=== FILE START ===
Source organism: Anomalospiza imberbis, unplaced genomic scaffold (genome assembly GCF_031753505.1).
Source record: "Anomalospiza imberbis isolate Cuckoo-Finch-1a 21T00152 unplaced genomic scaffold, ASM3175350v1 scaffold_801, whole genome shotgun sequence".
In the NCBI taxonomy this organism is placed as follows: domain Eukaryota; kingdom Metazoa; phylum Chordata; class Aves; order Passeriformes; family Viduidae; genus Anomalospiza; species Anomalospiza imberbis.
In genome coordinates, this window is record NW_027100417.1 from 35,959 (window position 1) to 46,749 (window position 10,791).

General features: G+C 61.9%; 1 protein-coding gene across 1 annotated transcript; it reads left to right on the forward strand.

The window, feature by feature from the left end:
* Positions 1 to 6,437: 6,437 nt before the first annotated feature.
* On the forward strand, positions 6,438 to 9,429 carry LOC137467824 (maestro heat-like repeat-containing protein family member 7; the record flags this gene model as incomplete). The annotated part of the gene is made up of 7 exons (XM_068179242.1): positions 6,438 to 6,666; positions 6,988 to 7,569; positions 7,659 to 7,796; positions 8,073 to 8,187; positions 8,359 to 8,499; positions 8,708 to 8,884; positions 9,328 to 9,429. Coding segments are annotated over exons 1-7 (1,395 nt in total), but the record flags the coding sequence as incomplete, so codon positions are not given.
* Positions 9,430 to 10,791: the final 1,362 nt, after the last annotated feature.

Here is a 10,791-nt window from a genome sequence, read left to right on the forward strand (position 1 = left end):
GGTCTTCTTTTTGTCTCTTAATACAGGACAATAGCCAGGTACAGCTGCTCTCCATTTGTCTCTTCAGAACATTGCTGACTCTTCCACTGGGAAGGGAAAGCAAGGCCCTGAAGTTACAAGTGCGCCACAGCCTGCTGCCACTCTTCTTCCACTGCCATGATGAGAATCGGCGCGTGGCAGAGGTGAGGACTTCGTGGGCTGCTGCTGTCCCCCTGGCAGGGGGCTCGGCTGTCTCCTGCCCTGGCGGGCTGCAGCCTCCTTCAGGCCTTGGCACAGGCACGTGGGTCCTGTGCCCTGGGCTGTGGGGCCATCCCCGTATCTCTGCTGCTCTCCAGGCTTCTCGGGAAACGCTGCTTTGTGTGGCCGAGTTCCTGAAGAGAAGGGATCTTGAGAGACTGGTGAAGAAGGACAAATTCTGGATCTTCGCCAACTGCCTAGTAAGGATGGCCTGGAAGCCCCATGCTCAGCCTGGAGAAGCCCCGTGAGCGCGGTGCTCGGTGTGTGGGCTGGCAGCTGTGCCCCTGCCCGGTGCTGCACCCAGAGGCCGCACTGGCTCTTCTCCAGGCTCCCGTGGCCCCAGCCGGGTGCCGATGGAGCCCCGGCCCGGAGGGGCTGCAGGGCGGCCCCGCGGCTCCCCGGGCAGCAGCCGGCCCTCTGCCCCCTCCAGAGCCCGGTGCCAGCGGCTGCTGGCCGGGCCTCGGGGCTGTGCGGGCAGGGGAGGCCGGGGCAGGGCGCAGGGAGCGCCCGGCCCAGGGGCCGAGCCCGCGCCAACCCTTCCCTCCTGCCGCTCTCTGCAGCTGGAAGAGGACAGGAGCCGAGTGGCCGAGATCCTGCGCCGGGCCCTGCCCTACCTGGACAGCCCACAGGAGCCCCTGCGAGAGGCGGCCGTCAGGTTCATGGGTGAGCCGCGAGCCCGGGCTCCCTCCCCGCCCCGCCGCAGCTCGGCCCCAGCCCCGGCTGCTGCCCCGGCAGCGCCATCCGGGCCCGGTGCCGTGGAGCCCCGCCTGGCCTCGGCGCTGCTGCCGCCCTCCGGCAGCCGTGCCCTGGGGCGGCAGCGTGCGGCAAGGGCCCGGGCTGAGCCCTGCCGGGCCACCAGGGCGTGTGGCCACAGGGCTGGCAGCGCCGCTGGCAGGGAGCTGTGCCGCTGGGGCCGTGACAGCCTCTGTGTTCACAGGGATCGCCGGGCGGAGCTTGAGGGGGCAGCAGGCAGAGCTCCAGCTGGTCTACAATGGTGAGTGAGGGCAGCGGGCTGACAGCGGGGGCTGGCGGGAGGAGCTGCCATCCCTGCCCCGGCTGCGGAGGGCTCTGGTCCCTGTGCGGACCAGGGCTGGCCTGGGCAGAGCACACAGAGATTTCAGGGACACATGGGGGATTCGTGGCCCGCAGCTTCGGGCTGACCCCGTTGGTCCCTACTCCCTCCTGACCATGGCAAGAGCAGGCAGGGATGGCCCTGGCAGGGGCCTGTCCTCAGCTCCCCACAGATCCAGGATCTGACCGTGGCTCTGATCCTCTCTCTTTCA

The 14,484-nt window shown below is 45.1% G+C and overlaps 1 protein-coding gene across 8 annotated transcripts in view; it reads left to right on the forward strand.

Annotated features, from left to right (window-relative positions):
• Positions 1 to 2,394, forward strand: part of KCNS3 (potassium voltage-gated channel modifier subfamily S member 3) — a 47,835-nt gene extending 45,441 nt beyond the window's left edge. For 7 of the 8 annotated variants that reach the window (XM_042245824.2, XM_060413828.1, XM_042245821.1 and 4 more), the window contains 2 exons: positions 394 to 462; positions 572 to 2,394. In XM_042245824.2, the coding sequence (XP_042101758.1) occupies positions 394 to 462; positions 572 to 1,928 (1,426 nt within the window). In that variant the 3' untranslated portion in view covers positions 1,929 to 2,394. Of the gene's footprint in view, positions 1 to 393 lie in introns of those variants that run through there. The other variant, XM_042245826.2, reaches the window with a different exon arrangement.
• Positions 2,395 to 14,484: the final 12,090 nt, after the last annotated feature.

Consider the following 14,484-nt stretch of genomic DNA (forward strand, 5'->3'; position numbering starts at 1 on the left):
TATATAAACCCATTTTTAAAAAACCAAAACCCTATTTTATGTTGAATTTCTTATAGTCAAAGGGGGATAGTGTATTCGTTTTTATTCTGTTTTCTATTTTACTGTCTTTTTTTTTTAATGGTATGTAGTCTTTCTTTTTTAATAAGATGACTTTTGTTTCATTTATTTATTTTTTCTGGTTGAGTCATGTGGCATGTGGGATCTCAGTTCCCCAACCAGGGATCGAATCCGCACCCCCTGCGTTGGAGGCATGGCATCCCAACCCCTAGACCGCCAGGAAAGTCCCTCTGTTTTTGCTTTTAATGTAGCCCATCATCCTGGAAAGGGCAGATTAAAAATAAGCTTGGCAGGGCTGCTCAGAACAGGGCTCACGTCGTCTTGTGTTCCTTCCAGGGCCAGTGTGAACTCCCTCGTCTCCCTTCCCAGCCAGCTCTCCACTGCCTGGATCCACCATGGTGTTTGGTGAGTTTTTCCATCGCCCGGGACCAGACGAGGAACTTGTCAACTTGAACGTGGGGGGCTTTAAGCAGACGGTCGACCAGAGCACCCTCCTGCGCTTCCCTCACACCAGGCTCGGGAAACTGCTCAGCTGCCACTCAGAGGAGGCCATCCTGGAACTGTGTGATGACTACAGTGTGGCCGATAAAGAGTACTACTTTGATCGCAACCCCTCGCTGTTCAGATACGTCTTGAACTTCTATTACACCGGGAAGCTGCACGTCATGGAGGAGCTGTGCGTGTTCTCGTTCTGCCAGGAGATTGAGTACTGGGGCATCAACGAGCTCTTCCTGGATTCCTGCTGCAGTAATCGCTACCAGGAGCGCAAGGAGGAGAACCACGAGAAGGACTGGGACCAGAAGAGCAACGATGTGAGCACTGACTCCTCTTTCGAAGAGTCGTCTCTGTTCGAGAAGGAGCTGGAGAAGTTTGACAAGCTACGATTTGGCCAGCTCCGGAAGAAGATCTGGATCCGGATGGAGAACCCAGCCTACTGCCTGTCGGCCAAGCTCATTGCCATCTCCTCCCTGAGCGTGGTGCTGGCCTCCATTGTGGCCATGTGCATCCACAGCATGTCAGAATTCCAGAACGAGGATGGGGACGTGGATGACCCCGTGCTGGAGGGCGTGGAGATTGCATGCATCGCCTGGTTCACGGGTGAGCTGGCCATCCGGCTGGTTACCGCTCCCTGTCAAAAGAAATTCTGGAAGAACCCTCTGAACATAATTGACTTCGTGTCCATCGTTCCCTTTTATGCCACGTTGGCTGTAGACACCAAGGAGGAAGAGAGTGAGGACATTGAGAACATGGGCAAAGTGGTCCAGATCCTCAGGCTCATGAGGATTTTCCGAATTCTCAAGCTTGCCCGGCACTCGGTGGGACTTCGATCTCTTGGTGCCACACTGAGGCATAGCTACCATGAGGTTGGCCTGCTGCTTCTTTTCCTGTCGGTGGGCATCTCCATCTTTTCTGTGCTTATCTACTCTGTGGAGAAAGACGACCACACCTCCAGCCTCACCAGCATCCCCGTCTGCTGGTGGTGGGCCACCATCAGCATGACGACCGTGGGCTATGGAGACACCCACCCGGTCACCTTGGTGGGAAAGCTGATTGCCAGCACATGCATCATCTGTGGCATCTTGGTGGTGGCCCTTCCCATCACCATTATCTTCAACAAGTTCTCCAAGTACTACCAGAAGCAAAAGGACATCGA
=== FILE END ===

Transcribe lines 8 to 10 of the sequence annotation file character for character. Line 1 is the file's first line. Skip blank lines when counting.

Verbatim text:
* On the forward strand, positions 6,438 to 9,429 carry LOC137467824 (maestro heat-like repeat-containing protein family member 7; the record flags this gene model as incomplete). The annotated part of the gene is made up of 7 exons (XM_068179242.1): positions 6,438 to 6,666; positions 6,988 to 7,569; positions 7,659 to 7,796; positions 8,073 to 8,187; positions 8,359 to 8,499; positions 8,708 to 8,884; positions 9,328 to 9,429. Coding segments are annotated over exons 1-7 (1,395 nt in total), but the record flags the coding sequence as incomplete, so codon positions are not given.
* Positions 9,430 to 10,791: the final 1,362 nt, after the last annotated feature.

Here is a 10,791-nt window from a genome sequence, read left to right on the forward strand (position 1 = left end):